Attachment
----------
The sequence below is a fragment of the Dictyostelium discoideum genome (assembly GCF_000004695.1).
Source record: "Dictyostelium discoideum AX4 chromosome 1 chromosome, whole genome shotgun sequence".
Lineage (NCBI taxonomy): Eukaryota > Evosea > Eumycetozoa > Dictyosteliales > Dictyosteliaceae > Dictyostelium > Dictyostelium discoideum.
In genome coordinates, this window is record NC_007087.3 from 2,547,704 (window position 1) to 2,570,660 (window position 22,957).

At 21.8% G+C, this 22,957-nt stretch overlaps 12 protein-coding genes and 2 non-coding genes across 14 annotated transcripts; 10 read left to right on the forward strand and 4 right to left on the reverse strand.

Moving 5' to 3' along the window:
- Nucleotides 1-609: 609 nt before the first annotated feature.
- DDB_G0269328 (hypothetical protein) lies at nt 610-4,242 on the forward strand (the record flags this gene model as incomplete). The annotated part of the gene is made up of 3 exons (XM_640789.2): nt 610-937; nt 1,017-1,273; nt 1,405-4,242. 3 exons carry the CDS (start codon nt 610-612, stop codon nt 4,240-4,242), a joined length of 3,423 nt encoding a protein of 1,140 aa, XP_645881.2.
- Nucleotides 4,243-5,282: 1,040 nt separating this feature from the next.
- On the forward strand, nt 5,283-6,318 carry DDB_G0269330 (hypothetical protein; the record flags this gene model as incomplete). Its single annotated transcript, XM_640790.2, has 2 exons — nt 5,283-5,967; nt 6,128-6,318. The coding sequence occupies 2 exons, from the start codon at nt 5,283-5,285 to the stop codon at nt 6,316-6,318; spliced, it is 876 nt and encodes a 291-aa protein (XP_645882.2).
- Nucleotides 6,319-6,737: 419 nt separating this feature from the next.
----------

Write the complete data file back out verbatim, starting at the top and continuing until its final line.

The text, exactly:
The sequence below is a fragment of the Dictyostelium discoideum genome (assembly GCF_000004695.1).
Source record: "Dictyostelium discoideum AX4 chromosome 1 chromosome, whole genome shotgun sequence".
Lineage (NCBI taxonomy): Eukaryota > Evosea > Eumycetozoa > Dictyosteliales > Dictyosteliaceae > Dictyostelium > Dictyostelium discoideum.
In genome coordinates, this window is record NC_007087.3 from 2,547,704 (window position 1) to 2,570,660 (window position 22,957).

At 21.8% G+C, this 22,957-nt stretch overlaps 12 protein-coding genes and 2 non-coding genes across 14 annotated transcripts; 10 read left to right on the forward strand and 4 right to left on the reverse strand.

Moving 5' to 3' along the window:
- Nucleotides 1-609: 609 nt before the first annotated feature.
- DDB_G0269328 (hypothetical protein) lies at nt 610-4,242 on the forward strand (the record flags this gene model as incomplete). The annotated part of the gene is made up of 3 exons (XM_640789.2): nt 610-937; nt 1,017-1,273; nt 1,405-4,242. 3 exons carry the CDS (start codon nt 610-612, stop codon nt 4,240-4,242), a joined length of 3,423 nt encoding a protein of 1,140 aa, XP_645881.2.
- Nucleotides 4,243-5,282: 1,040 nt separating this feature from the next.
- On the forward strand, nt 5,283-6,318 carry DDB_G0269330 (hypothetical protein; the record flags this gene model as incomplete). Its single annotated transcript, XM_640790.2, has 2 exons — nt 5,283-5,967; nt 6,128-6,318. The coding sequence occupies 2 exons, from the start codon at nt 5,283-5,285 to the stop codon at nt 6,316-6,318; spliced, it is 876 nt and encodes a 291-aa protein (XP_645882.2).
- Nucleotides 6,319-6,737: 419 nt separating this feature from the next.